That felt really really important to us but it was absolutely her idea and I'm so proud of that video. I have to be honest, it was a kind of emotionally taxing video to make. I grew up doing musical theater and I grew up acting but I'd never really been in a position to act in something that was that dark and a totally traumatic role and so I was really nervous. And also, it's one of our only videos where my bandmates aren't right beside me throughout the whole experience and shooting. It was really nerve-wracking and especially for a song like that, that’s so special to me. I really feel so proud of it. And it felt so important to me to make a video that really did justice to the lyrics and the intention behind that song and I think that Megan just did such a brilliant job. I'm super proud of that video.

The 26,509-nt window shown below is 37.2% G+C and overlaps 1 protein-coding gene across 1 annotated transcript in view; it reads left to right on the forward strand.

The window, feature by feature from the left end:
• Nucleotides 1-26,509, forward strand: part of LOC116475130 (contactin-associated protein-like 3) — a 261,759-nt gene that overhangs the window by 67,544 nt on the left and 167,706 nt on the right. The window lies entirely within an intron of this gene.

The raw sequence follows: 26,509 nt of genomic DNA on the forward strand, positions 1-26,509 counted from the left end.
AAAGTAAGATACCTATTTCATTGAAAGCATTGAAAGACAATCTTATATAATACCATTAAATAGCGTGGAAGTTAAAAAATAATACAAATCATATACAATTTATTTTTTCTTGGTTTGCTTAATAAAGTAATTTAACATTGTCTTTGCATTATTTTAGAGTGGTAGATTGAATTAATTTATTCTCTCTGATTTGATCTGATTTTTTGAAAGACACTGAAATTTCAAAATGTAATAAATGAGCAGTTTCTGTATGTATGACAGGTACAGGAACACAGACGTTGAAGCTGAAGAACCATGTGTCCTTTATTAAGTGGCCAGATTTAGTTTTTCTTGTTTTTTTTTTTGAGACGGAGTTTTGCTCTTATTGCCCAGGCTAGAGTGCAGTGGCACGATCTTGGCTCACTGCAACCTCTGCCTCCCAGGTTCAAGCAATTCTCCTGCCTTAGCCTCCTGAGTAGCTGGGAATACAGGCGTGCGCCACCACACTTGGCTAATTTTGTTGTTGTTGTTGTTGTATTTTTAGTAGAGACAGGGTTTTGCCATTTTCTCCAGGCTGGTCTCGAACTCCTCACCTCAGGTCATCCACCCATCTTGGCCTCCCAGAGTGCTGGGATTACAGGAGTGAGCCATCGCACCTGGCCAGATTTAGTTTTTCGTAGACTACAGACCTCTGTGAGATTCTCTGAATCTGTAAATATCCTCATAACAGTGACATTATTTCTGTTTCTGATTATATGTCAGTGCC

Yeah, it's fantastic, incredibly cinematic. Now that you’re on the road, do you have a favorite line or lines from Young Enough that you feel particularly proud of or have grown on you or hit you in a different way?
You know, I will say, not to make this all about “Chatroom,” but playing “Chatroom” every night is electric, totally amazing experience because I really do feel like our fans know what that song is about. And so, when it gets to that point in the set I feel like the love that they give us back and the support that they give us is just really really special.